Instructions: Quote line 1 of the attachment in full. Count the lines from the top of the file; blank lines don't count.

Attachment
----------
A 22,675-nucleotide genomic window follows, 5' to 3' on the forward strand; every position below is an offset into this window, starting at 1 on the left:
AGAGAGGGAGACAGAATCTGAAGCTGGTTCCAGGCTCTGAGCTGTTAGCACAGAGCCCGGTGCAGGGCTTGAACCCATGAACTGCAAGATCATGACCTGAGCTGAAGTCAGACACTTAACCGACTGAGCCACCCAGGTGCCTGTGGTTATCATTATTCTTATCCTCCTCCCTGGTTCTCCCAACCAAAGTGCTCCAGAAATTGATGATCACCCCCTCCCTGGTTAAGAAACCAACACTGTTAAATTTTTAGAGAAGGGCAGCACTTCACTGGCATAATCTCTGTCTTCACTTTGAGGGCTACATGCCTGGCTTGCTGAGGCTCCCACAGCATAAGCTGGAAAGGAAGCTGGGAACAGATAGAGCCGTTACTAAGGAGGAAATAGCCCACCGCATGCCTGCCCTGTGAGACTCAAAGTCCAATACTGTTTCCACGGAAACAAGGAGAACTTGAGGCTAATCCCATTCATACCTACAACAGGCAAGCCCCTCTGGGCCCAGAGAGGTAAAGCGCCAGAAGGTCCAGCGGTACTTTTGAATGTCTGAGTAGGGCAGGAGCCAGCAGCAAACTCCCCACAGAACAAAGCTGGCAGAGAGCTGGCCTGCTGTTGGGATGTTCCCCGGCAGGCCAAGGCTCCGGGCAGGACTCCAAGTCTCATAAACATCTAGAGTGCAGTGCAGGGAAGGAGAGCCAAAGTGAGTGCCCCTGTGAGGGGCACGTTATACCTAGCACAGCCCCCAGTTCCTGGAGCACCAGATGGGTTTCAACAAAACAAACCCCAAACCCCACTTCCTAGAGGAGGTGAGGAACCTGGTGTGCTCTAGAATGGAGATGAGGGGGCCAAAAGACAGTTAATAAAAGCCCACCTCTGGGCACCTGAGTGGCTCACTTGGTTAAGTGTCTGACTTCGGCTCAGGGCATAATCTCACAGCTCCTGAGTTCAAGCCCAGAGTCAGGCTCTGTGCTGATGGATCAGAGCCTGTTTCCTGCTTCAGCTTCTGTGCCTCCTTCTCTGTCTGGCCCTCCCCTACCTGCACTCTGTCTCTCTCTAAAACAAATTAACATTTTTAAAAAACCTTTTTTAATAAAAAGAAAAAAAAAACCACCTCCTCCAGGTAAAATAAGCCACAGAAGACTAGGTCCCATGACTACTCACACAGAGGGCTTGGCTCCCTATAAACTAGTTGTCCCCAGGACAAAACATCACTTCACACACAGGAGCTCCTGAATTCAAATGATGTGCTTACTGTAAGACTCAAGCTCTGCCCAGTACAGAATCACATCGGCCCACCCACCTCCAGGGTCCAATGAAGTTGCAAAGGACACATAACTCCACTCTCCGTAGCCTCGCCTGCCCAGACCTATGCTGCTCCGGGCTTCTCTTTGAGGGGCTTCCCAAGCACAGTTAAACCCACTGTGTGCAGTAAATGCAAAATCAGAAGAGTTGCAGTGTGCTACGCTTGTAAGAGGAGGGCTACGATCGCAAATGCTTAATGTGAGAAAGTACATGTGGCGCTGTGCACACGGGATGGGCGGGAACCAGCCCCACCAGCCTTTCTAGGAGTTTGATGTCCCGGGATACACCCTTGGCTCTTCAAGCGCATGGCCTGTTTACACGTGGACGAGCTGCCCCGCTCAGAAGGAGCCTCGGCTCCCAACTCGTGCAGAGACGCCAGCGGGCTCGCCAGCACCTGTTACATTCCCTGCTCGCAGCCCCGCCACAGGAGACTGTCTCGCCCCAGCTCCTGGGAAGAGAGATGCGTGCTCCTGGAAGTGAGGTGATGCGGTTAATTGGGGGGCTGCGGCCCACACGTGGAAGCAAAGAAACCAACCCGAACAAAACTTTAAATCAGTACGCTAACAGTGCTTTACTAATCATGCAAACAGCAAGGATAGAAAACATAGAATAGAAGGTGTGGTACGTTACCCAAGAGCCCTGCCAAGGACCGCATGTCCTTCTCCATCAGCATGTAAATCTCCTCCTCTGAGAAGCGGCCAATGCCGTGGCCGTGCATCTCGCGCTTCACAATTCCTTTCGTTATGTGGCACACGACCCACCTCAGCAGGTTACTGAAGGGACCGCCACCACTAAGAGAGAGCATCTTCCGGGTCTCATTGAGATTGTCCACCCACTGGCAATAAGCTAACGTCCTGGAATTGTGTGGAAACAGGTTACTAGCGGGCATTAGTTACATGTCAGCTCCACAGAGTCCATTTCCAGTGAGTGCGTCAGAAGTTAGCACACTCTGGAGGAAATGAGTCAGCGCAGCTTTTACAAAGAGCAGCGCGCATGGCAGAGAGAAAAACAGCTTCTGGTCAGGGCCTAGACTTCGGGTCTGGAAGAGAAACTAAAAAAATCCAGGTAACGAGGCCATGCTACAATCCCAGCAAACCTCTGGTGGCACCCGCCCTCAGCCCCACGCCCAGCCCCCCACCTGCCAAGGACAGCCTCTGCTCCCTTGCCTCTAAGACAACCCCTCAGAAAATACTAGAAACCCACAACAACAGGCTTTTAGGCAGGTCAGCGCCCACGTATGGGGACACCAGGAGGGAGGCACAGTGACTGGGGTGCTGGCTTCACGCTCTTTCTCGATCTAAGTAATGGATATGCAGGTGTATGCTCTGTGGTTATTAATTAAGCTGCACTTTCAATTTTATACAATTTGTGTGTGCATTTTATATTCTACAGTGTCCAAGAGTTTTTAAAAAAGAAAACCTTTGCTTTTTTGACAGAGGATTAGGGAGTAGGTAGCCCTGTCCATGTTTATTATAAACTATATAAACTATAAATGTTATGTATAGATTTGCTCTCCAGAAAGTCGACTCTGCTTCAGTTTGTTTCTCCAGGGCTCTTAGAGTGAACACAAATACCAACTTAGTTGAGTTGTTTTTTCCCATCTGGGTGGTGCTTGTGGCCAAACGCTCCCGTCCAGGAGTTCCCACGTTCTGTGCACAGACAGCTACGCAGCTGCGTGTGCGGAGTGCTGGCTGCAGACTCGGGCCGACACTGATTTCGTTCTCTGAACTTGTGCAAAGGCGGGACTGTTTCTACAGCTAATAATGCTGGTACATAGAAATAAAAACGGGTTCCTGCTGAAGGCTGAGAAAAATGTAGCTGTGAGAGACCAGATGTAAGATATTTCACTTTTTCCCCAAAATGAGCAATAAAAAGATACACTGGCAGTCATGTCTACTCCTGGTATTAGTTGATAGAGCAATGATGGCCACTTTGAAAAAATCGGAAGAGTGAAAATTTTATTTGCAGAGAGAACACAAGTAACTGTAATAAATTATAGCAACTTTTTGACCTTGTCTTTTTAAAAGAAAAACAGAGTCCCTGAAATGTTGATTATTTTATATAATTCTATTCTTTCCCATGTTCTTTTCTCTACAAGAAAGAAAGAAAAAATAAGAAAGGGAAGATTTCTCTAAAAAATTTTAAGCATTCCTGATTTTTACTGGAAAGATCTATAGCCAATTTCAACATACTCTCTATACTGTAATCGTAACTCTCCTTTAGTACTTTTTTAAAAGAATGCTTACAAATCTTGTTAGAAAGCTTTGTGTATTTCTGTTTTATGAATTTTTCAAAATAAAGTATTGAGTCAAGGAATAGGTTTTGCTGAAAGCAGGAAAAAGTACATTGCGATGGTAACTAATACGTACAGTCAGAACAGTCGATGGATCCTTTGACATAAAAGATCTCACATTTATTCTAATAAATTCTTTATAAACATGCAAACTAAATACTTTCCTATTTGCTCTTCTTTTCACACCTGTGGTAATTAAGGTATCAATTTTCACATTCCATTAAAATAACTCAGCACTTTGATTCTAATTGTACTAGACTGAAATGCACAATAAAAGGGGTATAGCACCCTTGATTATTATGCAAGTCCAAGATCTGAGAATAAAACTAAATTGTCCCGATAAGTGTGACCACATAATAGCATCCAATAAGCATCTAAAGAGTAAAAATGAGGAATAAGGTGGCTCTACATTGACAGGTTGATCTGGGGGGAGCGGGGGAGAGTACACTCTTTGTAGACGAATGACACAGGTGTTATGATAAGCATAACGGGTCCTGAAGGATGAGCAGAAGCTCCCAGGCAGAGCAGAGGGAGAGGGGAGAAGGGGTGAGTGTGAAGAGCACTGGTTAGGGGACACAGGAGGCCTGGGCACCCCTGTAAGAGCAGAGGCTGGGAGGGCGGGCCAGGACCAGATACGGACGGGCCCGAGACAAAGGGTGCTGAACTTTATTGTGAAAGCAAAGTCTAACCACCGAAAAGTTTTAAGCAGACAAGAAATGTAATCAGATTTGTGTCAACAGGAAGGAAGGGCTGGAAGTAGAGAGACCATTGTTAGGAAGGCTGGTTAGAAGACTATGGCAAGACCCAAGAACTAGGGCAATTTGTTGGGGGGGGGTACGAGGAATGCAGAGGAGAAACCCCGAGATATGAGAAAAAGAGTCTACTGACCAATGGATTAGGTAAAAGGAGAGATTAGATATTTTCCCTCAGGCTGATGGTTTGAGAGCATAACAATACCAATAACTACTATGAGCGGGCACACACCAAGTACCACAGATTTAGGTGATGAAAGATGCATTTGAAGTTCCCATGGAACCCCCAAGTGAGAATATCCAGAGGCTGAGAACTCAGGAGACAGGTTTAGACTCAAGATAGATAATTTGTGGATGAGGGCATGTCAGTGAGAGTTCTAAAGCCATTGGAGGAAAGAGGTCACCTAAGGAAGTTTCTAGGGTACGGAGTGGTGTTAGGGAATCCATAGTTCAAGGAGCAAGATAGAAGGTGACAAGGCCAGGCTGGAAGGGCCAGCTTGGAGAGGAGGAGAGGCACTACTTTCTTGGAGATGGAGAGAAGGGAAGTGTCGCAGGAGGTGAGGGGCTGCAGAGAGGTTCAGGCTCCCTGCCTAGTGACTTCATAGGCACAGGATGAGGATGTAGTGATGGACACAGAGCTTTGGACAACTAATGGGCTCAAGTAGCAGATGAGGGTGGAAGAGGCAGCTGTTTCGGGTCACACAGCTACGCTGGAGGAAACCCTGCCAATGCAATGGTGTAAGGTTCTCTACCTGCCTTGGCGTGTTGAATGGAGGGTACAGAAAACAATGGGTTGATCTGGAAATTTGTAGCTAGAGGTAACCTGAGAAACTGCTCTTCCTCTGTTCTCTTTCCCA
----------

A 22,675-nucleotide genomic window follows, 5' to 3' on the forward strand; every position below is an offset into this window, starting at 1 on the left: